Jenifer Lewis At UC Davis — A NSFW Review

CAUTION: The words used in this review are almost as colorful as the artist’s own, in print and live on stage. Consider this your final warning!

Sunday morning, at the request of the incomparable Jenifer Lewis, I got out of bed, brushed my teeth, looked myself in the mirror, straight in the eye, and repeated “I love myself.”

(I just caught how that sounds. No, I did not fuck Jenifer Lewis Saturday night. But I absolutely would have if she had let me.)

Then, I ruminated on how to describe Lewis’ brilliant, combustive performance last evening at UC Davis.

So I asked a question that’s familiar to many: WWJD?

What would Jenny do?

Then I knew what to write:

You missed some serious shit! If you didn’t make time to see Jenifer Lewis…pardon me, Jenifer Muthafucking Lewis…last night, tough fucking shit. You missed your blessing!

(As you may have surmised, I’m going to have a hard time getting Lewis out of my system. Aw, hell…I don’t want to! I couldn’t get enough of her last night!)

My pre-dawn post-teeth-brushing exercise was an assignment given to hundreds of Lewis’ fans last night. The entertainer / author promised that, if we did it correctly, tears would flow.

She was right.

Lewis commanded the stage at the Mondavi Center from the second she stepped onto it. Contemporary audiences may know her best as “Ruby” on the hit ABC sitcom black-ish. Lewis is part preacher, part prophet, part Pied Piper, and all fabulous.

Saturday night, the woman sang, laughed, and provided a salve to hundreds of women and men who attended the 11th annual Exceptional Women Of Color Expo & Awards (EWOC). The theme of last night’s event was Women Helping Women: A Heritage Of Healing & Hope.

Lewis was that theme’s perfect messenger. But as informed fans might have expected, the evening wasn’t without controversy.

Appearing 15 to 20 years younger than her 62 years, the force of nature admonished millennials for “acting out” and being “lazy,” and included her own 31 year old daughter in the group.

She cautioned Christians for waiting for “someone external to save you.”

She unblinkingly gave searing commentary on the convicted crimes of Bill Cosby, the rumored ones of Michael Jackson, and the walking, talking, orange crime that’s in the Oval Office.

She shined a light on the ongoing water crisis in Flint, Michigan, including a searing indictment of the state’s then governor.

She spoke out about the stigma of mental illness in the black community and her own challenges in conquering the symptoms of bi polar disorder.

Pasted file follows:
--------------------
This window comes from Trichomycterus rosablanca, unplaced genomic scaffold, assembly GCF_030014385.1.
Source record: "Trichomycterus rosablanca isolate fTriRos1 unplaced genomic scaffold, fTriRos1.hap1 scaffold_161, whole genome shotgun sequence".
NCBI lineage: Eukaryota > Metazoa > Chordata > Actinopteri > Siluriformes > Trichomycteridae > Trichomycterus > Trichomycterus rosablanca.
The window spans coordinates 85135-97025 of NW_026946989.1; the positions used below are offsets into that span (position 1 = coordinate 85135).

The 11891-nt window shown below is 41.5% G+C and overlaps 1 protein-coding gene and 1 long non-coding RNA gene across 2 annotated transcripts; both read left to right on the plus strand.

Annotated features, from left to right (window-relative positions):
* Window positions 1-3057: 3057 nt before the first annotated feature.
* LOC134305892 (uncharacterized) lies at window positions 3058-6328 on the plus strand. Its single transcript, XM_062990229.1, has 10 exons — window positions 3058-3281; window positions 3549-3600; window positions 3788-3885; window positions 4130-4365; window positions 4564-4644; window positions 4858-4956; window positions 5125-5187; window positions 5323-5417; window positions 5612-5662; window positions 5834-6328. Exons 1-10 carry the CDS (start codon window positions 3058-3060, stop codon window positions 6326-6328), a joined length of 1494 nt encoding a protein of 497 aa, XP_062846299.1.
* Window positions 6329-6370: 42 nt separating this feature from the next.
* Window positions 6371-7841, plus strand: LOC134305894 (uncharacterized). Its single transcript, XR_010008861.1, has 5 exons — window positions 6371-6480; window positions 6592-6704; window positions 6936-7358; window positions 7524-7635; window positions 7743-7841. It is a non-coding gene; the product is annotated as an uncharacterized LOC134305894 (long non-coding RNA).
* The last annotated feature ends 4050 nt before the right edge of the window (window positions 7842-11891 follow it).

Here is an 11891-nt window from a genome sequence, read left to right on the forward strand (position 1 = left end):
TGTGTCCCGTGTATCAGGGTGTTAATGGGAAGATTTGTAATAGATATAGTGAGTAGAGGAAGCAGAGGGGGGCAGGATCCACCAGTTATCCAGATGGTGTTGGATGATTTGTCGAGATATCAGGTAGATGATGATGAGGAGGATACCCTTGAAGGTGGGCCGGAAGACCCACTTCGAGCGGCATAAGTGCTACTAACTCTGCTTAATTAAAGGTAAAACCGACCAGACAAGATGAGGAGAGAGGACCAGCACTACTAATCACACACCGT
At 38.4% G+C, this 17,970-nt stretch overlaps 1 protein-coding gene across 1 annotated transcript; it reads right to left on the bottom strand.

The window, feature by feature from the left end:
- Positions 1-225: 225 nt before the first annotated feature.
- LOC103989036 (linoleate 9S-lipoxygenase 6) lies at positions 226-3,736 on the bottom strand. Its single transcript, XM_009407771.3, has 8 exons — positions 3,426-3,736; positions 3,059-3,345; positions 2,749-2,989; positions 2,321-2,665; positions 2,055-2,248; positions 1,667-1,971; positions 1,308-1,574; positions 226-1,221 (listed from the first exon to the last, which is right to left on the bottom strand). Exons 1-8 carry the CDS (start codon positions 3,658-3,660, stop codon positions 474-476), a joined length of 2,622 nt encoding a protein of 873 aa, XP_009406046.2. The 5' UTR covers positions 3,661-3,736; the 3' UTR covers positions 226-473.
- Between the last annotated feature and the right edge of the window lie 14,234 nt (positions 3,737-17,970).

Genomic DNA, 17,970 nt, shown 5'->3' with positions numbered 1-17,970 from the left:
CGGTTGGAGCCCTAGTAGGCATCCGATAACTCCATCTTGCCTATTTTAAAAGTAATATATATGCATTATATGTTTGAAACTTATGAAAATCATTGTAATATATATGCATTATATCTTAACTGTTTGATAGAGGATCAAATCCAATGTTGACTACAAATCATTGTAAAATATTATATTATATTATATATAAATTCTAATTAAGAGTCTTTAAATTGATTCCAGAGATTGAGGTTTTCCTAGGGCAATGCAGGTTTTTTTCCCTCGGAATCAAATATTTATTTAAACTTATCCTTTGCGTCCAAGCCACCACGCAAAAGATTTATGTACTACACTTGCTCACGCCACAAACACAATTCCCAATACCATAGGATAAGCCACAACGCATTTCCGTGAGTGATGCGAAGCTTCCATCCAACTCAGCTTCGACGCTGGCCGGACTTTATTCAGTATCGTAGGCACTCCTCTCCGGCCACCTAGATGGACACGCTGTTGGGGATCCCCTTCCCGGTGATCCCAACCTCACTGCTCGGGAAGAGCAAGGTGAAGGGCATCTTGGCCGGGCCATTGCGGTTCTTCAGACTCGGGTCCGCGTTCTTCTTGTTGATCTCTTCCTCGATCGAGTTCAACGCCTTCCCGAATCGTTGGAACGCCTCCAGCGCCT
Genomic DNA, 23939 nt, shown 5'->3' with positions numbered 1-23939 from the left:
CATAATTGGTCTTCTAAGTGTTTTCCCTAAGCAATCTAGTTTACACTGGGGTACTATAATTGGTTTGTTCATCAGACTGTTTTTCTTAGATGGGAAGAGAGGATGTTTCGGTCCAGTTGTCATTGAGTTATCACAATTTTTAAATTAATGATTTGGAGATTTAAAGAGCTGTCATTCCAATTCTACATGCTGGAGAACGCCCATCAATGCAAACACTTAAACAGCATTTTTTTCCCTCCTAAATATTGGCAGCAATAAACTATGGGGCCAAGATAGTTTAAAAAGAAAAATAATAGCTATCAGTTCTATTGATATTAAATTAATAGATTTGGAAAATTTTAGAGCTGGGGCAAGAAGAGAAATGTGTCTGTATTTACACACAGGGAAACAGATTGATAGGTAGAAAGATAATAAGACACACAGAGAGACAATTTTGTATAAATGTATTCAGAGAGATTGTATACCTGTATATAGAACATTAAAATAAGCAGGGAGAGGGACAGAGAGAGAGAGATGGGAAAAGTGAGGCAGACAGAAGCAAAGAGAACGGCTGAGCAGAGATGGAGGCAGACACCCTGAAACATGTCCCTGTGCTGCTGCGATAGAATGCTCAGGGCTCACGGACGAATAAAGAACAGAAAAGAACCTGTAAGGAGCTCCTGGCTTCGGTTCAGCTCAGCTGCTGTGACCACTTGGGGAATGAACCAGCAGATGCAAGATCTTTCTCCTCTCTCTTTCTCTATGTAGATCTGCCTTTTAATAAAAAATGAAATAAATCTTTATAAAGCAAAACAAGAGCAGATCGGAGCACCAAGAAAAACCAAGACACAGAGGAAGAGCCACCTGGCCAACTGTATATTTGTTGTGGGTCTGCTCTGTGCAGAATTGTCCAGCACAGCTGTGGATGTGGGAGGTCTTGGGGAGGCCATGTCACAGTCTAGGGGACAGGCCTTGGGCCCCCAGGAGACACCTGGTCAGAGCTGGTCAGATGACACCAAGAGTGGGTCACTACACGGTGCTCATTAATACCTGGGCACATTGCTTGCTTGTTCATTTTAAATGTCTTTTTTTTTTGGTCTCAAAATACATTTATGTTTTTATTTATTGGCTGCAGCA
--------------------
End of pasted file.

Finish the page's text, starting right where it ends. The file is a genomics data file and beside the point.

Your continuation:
And Lewis did all of that via smiles, jokes, songs, and fellowship.

Lewis spent a little time telling stories that are brilliantly documented in her moving, hysterical 2017 memoir The Mother Of Black Hollywood. That book belongs on the coffee table of every African American household in the country. (Aw, hell…on the white one’s too.)

But brace yourself for that read: I can’t remember the last time I read a more honest memoir.

And Lewis encouraged victims of sexual abuse, whether they be eight years old or 80, to “tell somebody. And if that person doesn’t believe you, tell somebody else.”

Lewis’ performance was followed by a brief, very well-intentioned Q & A with Leshelle May, the wife of UC Davis’ chancellor. May tried. She really did, bless her heart. But Lewis was not to be contained last night, and I’ve never seen the persona who could effectively share a stage with her.

Lewis’ performance capped off an evening that included a dinner and awards presentation for several area “exceptional” women of color. All of their brief acceptance speeches were moving, but the highlight was the Executive Director of Black Women United, Elika Bernard, putting a spotlight on a population that was absent during EWOC 2019: transgender women of color. Maybe next year’s keynote speaker / performer will be from that community.

Speaking of next year, the EWOC planners have a formidable task ahead: how does anyone follow Jenifer Lewis?

Aw, hell.

How does anyone follow JENIFER MUTHAFUCKING LEWIS?

Published by Michael P Coleman

Freelance writer. I used to talk to strangers and get punished. Now I talk to strangers and get published.

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